Appeared in Spring 2005 issue

Heidi (Stettler) Hagler, B.S., Nutrition, Food Science and Dietetics, received an M.S. in Nutrition from the University of London and has been married and lived in Belmont, Calif., for 16 years. She has a 13-year-old son and a nine-year-old daughter. “I’ve worked for the same company for 15 years. I’ve been on the same masters swim team for 10 years. But the new form of recreation I took up only two years ago qualifies as news: full-contact kung fu! And yes, I really am too old, but it is so much fun!”

Appeared in Spring 2005 issue

Greg Syren, Conservation of Natural Resources ’81, has worked in the urban environment since 1985, representing criminal defendants for Alameda County—“Not exactly the ‘environmental’ legal job I imagined,” he says. “Nevertheless, I still consider issues of the environment the most important in our society.”

Appeared in Summer 2008 issue

Valerie Yerger, Conservation of Natural Resources ’81, is a licensed naturopathic doctor with a special interest in cleansing the body of environmental toxins. Several years ago she joined the faculty at the University of California, San Francisco, where her research focuses on tobacco-related health disparities. Dr. Yerger initiated the investigation of melanin’s potential role in nicotine addiction. Her research has appeared in a number of peer-reviewed journals. She is also the mother of four children: Shannon, Ainye, Craig, and Justin.

Appeared in Summer 2008 issue

 

Back to Top

1982


Julian Henkin, Forestry ’82, has “made a grand loop, now ending up in New York as a principal in the hedge fund firm Green Ventures International, trading emission reduction credits.”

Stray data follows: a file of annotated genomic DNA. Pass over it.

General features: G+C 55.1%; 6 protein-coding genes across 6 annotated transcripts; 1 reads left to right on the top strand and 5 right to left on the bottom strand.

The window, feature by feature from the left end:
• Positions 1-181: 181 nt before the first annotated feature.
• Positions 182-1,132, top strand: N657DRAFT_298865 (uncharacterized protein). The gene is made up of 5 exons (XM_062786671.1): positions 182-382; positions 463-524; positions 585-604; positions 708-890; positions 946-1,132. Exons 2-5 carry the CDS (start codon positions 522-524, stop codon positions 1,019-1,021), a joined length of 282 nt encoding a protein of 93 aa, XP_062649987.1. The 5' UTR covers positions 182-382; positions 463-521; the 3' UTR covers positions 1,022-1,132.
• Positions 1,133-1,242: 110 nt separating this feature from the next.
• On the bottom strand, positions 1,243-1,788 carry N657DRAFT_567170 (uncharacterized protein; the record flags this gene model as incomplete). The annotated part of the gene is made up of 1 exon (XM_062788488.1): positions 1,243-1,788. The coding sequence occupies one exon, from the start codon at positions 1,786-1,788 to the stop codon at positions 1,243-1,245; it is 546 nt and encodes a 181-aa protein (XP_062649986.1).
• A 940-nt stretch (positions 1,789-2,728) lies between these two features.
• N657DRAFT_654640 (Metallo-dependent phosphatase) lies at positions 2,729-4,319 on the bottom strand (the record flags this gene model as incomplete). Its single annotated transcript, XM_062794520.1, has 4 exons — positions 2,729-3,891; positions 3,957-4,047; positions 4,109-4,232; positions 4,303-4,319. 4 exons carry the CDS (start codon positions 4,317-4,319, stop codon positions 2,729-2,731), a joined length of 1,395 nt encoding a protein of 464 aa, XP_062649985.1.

Appeared in Summer 2008 issue

Janet M. Pang, B.S., Nutrition and Food Science, has been in food product development since graduation, and has primarily worked with natural and organic foods. She is currently working for California Natural Products in Lathrop, Calif. She was a guest speaker in Professor Benito De Lumen's Nutritional Science 106 class in 2003 and 2004. She is happily married to Stanley Liu. “We both attended and graduated from Oakland High School in 1978, but we didn't meet until a friend introduced us in 1999.”

Appeared in Spring 2005 issue

Back to Top

1983


Stan Aronoff, Ph.D., Wildland Resource Science, specialized in remote sensing while at Cal and was Bob Colwell’s last graduate student. His most recent book, Remote Sensing for GIS Managers, was released last year. His previous books were Geographic Information Systems: A Management Perspective (1989) and Total Workplace Performance: Rethinking the Office Environment with Audrey Kaplan (1995). He currently lives in Ottawa, Ontario, where he is a writer and a consultant.

Appeared in Summer 2006 issue

Steven M. Carr, Ph.D., Genetics, is currently professor of biology at the Memorial University of Newfoundland, and was recently cross-appointed to the Faculty of Medicine as professor of genetics. His research focuses on population genomics of vertebrate species, with special interest in endangered marine species (seals, cod, and wolfish) and the founding human population of Newfoundland—the oldest colony in North America. Steve teaches courses in genetics, evolution, and biotechnology, and was named one of MUN's best teachers by the 2004 McLean's annual review of Canadian universities. He married Justyna Ciszewska in December 2002. They have enjoyed travel to Russia, Poland, and California. They live in the historic downtown area of St. John's, North America's oldest city.

Appeared in Spring 2005 issue

Thomas Fitch, Forestry ’83, lives in Tracy, Calif., and has worked at Lawrence Livermore National Laboratory since 2000 as a chemist. He and his wife, a teacher in Stockton, have been married for 17 years and have an 8-yearold daughter in the 3rd grade. They plan to vacation in Boston and New York this summer.

Appeared in Summer 2008 issue